Kyle's parents kicked him out and he lived on the streets and in church basements and such and he had to be strong to get through it. So he became, basically, a dictator. You always have to do everything his way or it's No Soup For You. Like with the band's name. Kyle was set on Boys Club right away, and I kept suggesting other names I'd been thinking of for months, like The Qweirdos, and every time I'd come up with another name, Kyle would go, "Boys Club is better." Tony didn't back me up so much, but Tony's very mellow. I think it comes from Tony's having a good job and a steady lover, this really old guy who's like thirty-five. Or maybe it's Tony's being not that brilliant. Anyway, I realized there was no band without Kyle, at least no band I really wanted to be in at the time, so I agreed to be Boys Club.
I didn't bother mentioning the apostrophe even though Boys' Entrance managed to get it right. I knew Kyle would say to fuck the apostrophe.
Sometimes I think what's different about me and Kyle is that Kyle knows he has as much right to use the men's bathroom as any other guy. So we end up singing punk songs like "Be My Vacuum Cleaner," stuff so lightweight it makes Green Day sound like Motorhead.
One night at Czar Bar there's a rumor that Jello Biafra is gonna be in the audience, so everyone is more nervous than usual.
This cutie-pie lesbian bassist from Midas Muff asks me if she can use my instrument tonight because hers got all fucked up in this fight.
"Sure," I go, giving it to her. "Cool shiner," I say, nodding to her black eye.
"Thanks," she goes and punches my shoulder in a friendly way. "You're a pal."
I was really happy seeing her up there playing my bass and singing,
until Kyle comes over and starts giving me attitude about my lending her the instrument. He brings me down immediately, so I just move to where some dykes from hell are having an awesome time. I don't know whether Kyle's problem is that he's a control freak or he doesn't relate to women.
Kyle thinks Midas Muff tossing their used tampons into the audience is sordid. I like it. So do the lesbionic girls around me who are tossing Midas Muff their bras.
Anyway, it took me like half of an hour to change strings, and Kyle was totally pissed. But Jello Biafra never showed that night.
Nobody really bothered me all that much in high school because I would attach myself to the girlfriends of the jocks, who were mostly black in our school, and that protected me. And outside of school, once I discovered the Buzzcocks and shit I was into the punk scene, where being a freak or being a reject from the mainstream was an immediate qualification for membership in "us." Being queer was the ultimate differentness, and except for a few nervous guys who made a point of frequently reminding me that they were incurably hetero, nobody I knew from the punk scene gave a shit that I was a queer.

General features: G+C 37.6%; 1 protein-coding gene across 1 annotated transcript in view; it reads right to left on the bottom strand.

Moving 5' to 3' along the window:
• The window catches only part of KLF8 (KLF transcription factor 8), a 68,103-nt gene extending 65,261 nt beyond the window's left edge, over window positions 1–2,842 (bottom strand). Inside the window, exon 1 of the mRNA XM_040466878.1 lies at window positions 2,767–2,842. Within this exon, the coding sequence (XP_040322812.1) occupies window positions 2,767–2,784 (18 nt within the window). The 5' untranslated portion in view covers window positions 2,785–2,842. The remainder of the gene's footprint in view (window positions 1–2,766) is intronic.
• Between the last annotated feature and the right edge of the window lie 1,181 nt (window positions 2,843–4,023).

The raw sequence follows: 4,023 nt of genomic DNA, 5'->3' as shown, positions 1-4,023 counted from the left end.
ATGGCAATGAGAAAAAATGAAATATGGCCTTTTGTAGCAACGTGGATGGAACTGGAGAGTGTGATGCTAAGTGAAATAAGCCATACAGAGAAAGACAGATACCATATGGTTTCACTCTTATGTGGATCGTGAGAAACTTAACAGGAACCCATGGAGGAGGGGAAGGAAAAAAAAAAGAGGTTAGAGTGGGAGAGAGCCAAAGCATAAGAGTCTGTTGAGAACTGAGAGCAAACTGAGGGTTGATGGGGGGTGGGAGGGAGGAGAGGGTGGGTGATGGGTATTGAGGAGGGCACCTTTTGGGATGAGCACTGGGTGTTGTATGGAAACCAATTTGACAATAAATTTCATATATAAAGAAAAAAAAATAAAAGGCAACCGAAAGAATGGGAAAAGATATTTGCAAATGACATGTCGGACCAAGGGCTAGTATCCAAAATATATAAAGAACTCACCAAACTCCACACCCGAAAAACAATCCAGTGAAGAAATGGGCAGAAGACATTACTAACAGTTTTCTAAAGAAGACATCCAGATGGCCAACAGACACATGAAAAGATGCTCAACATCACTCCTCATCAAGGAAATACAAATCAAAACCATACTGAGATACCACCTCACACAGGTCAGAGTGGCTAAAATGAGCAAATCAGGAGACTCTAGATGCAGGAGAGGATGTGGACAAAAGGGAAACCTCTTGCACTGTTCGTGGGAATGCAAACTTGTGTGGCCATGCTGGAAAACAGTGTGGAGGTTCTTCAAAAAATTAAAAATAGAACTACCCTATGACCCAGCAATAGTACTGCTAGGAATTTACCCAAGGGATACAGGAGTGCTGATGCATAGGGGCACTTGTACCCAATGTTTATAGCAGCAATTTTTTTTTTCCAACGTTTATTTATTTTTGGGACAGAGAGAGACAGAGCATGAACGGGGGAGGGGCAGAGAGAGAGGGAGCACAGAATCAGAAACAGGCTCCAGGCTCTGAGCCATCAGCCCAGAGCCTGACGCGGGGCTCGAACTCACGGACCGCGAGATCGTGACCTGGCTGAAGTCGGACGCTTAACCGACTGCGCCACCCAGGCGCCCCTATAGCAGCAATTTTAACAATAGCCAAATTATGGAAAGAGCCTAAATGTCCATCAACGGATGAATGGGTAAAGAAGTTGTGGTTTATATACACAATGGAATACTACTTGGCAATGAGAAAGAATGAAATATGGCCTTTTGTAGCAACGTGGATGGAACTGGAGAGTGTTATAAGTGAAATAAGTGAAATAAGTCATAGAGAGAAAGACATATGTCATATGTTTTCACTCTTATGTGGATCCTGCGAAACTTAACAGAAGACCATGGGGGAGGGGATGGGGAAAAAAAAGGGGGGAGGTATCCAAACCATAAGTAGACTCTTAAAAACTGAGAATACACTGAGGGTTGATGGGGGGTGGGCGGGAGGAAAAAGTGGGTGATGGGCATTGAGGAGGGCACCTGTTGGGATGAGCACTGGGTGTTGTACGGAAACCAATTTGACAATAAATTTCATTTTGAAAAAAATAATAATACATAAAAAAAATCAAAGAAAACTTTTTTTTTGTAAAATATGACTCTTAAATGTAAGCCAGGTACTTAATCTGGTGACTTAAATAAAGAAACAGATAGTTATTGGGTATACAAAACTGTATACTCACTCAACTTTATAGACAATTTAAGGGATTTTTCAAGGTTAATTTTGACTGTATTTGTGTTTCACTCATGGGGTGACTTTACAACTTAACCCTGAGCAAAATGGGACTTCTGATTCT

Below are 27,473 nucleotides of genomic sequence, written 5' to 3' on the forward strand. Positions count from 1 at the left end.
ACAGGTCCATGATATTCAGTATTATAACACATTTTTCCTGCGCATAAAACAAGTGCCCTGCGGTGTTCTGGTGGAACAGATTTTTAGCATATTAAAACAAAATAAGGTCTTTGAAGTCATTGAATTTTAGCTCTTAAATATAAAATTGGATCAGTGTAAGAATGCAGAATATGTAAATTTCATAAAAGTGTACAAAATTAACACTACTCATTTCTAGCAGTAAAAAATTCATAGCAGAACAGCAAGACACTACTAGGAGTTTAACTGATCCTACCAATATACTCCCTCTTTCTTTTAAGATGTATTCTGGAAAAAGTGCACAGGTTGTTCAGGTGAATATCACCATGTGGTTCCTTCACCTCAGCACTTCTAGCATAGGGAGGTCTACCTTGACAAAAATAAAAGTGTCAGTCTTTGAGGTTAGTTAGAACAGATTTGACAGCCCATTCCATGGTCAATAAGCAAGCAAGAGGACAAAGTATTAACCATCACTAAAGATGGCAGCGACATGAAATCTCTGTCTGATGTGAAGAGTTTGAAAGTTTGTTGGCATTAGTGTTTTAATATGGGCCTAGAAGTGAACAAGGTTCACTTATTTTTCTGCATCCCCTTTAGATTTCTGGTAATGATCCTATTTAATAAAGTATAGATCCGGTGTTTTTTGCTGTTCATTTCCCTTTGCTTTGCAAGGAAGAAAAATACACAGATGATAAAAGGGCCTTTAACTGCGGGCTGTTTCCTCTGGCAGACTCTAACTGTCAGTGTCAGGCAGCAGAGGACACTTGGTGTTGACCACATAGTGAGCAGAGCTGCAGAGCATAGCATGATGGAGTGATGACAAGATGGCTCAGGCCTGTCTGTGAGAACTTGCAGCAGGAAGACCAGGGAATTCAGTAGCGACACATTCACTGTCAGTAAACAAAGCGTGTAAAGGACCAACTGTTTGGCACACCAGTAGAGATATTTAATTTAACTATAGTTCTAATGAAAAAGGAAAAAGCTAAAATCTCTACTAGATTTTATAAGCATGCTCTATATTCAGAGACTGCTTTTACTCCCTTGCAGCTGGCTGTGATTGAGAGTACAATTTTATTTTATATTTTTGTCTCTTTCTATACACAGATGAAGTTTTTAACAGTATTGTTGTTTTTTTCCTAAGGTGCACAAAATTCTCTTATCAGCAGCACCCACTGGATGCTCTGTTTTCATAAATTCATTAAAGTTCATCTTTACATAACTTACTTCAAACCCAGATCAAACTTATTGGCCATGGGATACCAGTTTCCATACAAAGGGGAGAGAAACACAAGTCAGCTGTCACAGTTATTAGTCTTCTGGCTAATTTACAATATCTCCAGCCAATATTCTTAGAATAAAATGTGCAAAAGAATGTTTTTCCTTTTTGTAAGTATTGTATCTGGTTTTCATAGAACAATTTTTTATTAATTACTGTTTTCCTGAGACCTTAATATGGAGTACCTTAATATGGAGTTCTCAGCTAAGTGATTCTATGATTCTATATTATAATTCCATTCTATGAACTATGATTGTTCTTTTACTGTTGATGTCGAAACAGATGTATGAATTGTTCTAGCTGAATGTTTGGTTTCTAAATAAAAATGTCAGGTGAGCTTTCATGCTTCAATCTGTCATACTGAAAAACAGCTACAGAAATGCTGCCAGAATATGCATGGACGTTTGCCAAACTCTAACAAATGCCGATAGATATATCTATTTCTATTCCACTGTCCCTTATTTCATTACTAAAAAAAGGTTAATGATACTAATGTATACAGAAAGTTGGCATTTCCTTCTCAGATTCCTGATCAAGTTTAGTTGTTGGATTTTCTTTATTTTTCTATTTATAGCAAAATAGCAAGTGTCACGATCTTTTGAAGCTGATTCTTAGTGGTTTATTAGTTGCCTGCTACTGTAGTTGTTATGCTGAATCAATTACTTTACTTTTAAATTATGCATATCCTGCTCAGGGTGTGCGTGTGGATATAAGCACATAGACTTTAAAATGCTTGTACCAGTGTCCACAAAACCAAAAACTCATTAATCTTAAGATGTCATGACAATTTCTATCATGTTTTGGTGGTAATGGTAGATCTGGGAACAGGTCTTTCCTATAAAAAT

Besides, gay culture back then was a mirror of everything I hate about the mainstream. It's still that way cuz if you don't fit the Ken doll, gym-rat, Aryan stereotype, then you're an object of inferior quality, and after all, no self-respecting mainstream Tommy Hilfinger-wearing faggot wants to shop at Wal-Mart if there's a Nordstrom's instead. Their idea of music is disco, techno, show tunes.
It's like the fags on cheesy primetime TV, they're all straight-acting, straight-appearing GWMs.
Kyle's ranting again after some guy trashes Boys Club in his zine.
"Most of the kids in this scene have never been to a place where they were really treated like freaks or threatened or assaulted because of their earrings or their hair or their clothes," he tells me and Tony. "They expend more energy worrying about the cows McDonald's is killing than they do worrying about the person standing next to them."
Onstage I stand next to Kyle. Like he spends a lot of time worrying about me.
"Yeah, Kyle," I go. "We know you're punker than anyone else."
"I'm not telling you how much punker I am than anyone else. There are some people in this town who are as punk as fuck and I'm not trying to be them."
"No," I go. "You just want the rest of us to be YOU."
I get so depressed when I think about like when did you last see a queercore band on MTV or hear them get radio play. I love Boys Club for spewing homosexuality, but I think Kyle could be totally ghettoizing us.
It's 2 a.m. and I'm with Jane, who produces the shows. The glare from the xerox machine is giving me a headache. Once these flyers get done we still have to go out and start posting them to telephone poles and lampposts.
I start hinting around that Boys Club could play other dates besides queercore shows.
"It'd be tough," Jane goes, "not like at Czar Bar where everyone is there to have a great time, you know. People are gonna be standing there with their arms crossed and saying 'impress me.' You'll have to deal with the older guys who are club owners and sound men, a lot of them are pretty homophobic, and even they're not as bad as skinheads who'd kick your ass just as soon as look at you."
This brings me even further down. But I go, "We're musicians first, not queers first."
Jane is like, do I think Kyle feels the same way. I sigh, then she sighs.
"I don't know how long I can do this," Jane goes. "There seems to be a widespread belief that five bucks is the cap on what you can charge as a cover, but it costs me more now than it used to, to produce a show. Sound is more expensive, renting a space costs more, postage costs more, xeroxing costs more, everything has gone up. Plus bands want more money."
My headache is really bad.
I turned 22 today. Yay for me.
So I wrote this song:
Kyle probably won't think this is about him.